FORMER GALWAY DUAL star Alan Kerins was confident that Micheál Donoghue would be a successful manager with the hurlers after working alongside him at club level in Clarinbridge.
Donoghue is on the cusp of guiding Galway to a second consecutive Liam MacCarthy Cup this Sunday after helping them to end a 29-year drought last year.
And Kerins is not surprised to see him thriving at the helm.
The pair won a Galway county title together in 2001 with Donoghue as captain before he went on to assume the manager position in Clarinbridge and guide them to All-Ireland success in 2011 while Kerins was still playing.
Kerins saw influential qualities in him at that stage that would be of benefit to him at inter-county management level, having experienced the kind of belief he instilled in that successful Clarinbridge team.
“He always had a great sense of leadership about him,” says Kerins.
“He was quiet but when he said something you listened he had that presence in the dressing room. He stopped playing then he had a back injury and he took us over then in 2009 and we won the county in 2010 and All Ireland final in 2011 so he was really good, great man manager and can make tough decisions when he has too.
We were flittering around for ten years and he transferred us into coming out of nowhere to win an All Ireland title and we were at the end of our careers a lot of us.”
“He got us to believe in ourselves and got the older players to demand more of ourselves set higher standards and not to accept mediocrity.
“He brought a great team around him in Noel Burke and Tom Helebert and we never had injuries we had just 16 of a panel and he emphasised good quality backroom staff if we had one injury that year it might not have gone our way.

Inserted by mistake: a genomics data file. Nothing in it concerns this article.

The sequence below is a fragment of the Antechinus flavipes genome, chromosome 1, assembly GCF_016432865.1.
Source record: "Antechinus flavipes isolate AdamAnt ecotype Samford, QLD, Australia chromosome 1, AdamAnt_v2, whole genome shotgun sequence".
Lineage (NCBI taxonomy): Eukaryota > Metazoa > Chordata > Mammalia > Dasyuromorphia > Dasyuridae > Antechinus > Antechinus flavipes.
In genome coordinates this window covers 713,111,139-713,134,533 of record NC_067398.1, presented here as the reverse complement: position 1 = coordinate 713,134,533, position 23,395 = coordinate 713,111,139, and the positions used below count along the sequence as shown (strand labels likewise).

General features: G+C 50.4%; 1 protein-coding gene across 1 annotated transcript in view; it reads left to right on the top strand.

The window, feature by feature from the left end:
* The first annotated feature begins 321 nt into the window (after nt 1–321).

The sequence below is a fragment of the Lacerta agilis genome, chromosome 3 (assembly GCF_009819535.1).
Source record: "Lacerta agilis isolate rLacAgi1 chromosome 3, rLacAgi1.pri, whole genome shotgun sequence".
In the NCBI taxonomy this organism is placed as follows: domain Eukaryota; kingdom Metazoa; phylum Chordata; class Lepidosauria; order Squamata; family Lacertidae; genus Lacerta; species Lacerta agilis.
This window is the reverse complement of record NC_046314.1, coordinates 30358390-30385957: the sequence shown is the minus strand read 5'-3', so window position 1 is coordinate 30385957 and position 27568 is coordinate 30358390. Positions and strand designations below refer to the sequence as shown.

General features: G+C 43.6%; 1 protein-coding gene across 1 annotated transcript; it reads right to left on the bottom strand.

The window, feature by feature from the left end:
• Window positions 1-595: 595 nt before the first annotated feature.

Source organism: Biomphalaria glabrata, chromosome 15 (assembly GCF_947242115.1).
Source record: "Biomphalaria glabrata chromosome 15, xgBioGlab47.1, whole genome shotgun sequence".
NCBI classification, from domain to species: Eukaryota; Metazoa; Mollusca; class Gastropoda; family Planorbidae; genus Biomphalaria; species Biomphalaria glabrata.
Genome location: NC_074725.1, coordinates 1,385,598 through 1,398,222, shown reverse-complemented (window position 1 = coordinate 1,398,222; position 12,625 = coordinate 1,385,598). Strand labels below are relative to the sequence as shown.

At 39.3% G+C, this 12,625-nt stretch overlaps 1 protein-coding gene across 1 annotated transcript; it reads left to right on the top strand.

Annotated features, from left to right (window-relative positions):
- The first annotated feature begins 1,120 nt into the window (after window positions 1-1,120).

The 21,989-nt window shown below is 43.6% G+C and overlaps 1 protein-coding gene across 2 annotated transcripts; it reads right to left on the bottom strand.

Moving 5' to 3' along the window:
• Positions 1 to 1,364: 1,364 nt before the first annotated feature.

“He would meet us regularly individually and made you believe in yourself and he demanded that we set standards as players and that the other guys around us lived up to those standards as well.”
Kerins finished his Galway dual career with an All-Ireland football title to his credit after the Tribesmen defeated Meath in the 2001 decider.
But he was unable to complete the double after suffering defeats in the 2001 and 2005 All-Ireland SHC finals as Galway failed to bridge the gap on the successes of the 1987 and 1988 teams.
Looking on at the current Galway outfit however, he can see how Donoghue has helped players develop and mature as they seek to secure more All-Ireland glory this weekend when they take on Limerick.
“I knew that he would successful when he went in because of my experience with him he was a phenomenal manager and a lot of the players have really come on under his wing, Gearóid McInerney Joseph Cooney they are real leaders and all the forwards have stepped up too with Joe and their S&C with Lucasz [Kirszenstein] they are at a different level than they were.
They are so big and strong and they can move and they can hurl are they are cohesive it is all about the collective there is no individualism its a collective on and off the field.
“He is a big believer in that and once they are all on the same hymn sheet anything is possible.
“The back room team is the same they are all really good guys, Damien Joyce, Franny Forde, Noel Larkin really good people as well as excellent at what they do and they are all human beings at the end of the day so how you get on has a big bearing on things.
“They really cultivate that team spirt and you can see that when the shit hit the fan they responded well and the fight for each other and play for each other there is no one taking dat shots the right man in the right place gets it.”
Former Galway dual star Alan Kerins was speaking at the launch of the highly anticipated 2018 Croke Park Charity Challenge, which he is organising in partnership with Self Help Africa.
The event will see people from the world of business,sport, media and entertainment partake in a charity sporting spectacle on the 23rd October to raise funds for Self Help Africa.
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